CNN reported Tuesday that US officials tracking the balloon recognized it as part of a well-known Chinese military-led aerial surveillance operation that authorities say has flown dozens of missions around the world, including half a dozen near or within US airspace. An April 2022 military intelligence report, reported exclusively by CNN, revealed that the US had tracked previous flights with similar balloons.
It was only when the globe turned south that it “got weird,” a senior US official told CNN. “We immediately started talking about tearing it down.”
fighter jets on the move
On January 28, when the balloon entered US airspace near Alaska, the North American Aerospace Defense Command, or NORAD, sent fighter jets to make a positive identification, according to defense officials, which reflecting a subtle change in urgency.
Still, the officers tracking the balloon saw little reason to be alarmed. At that time, according to US officials, this balloon was expected to fly over Alaska and continue on a northward trajectory that military and intelligence officials could track and study.
Instead, shortly after the balloon crossed land, it alarmed officials by making its unexpected turn to the south.
On January 31, the balloon had crossed out of Canada and into United States territory. And concerns that the balloon had been sent by Beijing explicitly to spy on the US were confirmed when NORAD observed the balloon “loitering” over sensitive military installations, multiple sources familiar with the intelligence told CNN.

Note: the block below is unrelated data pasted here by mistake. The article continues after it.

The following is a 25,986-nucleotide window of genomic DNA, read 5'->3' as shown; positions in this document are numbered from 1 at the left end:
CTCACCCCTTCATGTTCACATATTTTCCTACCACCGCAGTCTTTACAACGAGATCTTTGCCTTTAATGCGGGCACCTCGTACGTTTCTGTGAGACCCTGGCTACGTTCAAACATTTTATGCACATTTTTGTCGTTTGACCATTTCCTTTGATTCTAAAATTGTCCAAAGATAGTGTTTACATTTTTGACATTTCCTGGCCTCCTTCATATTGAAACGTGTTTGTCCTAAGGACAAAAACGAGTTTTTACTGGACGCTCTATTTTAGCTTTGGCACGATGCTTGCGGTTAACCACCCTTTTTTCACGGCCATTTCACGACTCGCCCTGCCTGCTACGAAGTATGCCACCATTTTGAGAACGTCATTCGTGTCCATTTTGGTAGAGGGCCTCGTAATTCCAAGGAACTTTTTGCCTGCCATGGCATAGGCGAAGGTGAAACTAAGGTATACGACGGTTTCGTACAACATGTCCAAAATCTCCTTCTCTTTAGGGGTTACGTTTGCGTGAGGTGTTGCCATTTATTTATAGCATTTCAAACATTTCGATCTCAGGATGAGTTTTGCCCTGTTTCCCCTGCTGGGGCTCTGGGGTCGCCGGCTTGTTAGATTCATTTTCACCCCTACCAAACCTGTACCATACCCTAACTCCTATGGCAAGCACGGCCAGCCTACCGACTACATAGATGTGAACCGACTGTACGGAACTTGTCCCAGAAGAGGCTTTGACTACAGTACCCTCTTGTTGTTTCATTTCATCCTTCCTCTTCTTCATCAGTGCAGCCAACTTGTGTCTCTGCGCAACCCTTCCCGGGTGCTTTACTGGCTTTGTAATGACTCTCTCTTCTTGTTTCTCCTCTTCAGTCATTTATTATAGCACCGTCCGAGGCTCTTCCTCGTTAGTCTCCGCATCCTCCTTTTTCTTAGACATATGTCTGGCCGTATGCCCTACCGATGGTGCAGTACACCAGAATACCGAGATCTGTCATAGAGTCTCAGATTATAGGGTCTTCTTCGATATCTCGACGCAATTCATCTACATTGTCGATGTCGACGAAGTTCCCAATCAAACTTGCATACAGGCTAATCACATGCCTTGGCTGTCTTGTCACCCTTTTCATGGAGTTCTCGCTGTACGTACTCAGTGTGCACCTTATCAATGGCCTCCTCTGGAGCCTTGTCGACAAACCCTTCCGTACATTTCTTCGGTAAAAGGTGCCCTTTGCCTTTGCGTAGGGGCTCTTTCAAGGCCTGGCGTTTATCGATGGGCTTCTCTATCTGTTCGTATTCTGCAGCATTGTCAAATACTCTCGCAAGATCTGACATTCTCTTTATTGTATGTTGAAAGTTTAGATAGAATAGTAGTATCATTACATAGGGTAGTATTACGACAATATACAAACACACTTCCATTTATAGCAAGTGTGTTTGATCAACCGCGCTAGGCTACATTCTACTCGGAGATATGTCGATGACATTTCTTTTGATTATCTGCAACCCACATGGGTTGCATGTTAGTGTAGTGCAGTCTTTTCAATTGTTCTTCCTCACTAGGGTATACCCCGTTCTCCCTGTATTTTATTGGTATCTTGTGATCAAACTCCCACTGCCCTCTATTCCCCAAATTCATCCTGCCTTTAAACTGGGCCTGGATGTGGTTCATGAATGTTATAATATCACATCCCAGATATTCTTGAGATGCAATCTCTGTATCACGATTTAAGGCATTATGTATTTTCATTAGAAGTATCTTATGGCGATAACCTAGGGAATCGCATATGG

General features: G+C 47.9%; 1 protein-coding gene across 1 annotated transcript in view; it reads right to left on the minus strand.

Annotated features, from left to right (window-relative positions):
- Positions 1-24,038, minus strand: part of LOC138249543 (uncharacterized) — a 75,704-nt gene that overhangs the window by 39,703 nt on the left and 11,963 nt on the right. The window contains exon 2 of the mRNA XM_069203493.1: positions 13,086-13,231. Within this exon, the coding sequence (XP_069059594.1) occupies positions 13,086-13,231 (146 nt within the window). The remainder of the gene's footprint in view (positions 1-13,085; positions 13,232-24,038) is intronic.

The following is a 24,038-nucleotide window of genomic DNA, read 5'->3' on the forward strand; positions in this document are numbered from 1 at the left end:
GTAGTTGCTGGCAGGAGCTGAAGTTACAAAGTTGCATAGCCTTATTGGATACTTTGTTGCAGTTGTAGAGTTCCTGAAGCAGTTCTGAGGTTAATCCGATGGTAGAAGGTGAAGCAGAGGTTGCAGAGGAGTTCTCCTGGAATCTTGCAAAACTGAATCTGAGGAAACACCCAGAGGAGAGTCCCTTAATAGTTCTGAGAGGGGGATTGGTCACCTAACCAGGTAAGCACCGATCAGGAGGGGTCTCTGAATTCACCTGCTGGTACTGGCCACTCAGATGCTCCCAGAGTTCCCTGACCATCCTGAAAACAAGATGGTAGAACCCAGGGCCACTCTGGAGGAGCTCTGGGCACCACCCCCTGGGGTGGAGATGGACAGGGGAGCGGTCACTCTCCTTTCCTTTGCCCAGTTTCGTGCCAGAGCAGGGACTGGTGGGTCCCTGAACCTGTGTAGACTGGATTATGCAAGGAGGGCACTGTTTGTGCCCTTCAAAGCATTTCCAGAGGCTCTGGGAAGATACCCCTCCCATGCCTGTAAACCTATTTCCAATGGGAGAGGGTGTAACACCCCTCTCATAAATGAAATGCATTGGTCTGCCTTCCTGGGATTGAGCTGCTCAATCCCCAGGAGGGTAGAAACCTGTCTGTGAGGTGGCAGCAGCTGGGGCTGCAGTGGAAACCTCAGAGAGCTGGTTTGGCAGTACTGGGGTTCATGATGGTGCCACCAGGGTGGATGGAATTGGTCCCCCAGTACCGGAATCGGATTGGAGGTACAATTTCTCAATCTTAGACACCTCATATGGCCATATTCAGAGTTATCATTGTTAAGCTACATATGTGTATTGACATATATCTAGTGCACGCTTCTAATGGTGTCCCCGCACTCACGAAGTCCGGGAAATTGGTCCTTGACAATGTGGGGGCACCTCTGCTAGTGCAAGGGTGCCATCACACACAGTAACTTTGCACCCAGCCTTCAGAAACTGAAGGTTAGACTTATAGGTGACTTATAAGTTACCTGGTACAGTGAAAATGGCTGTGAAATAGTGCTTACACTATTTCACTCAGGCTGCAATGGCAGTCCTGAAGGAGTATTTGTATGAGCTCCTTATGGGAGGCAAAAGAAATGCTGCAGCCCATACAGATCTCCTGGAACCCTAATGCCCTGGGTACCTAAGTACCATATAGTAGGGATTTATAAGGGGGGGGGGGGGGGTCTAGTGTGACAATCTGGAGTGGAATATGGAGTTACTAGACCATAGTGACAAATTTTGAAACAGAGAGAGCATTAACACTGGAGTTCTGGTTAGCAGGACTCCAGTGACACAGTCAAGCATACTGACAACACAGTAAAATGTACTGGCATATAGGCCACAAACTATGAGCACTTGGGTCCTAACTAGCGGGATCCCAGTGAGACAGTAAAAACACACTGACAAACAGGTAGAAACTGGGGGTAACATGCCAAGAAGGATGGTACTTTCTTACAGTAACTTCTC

How much control China exerted over the balloon’s trajectory remains a matter of debate. Although the balloon was equipped with propellers and a rudder that allowed it to turn “like a sailboat,” according to the senior US official, it largely moved in the jet stream, one of the reasons officials they were able to predict their route across the US in advance.
who knew what and when
Senior administration officials appear not to have been informed of the balloon until on or about January 28, when it crossed Alaskan airspace, including the United States’ ranking general, the chairman of the Joint Chiefs of Staff, the General Mark Milley.
Biden, according to senior administration officials, was not informed until three days later, on January 31, when the balloon left Canada and entered the United States. At the time, Biden asked the military to present options “immediately” to shoot down the balloon, officials said.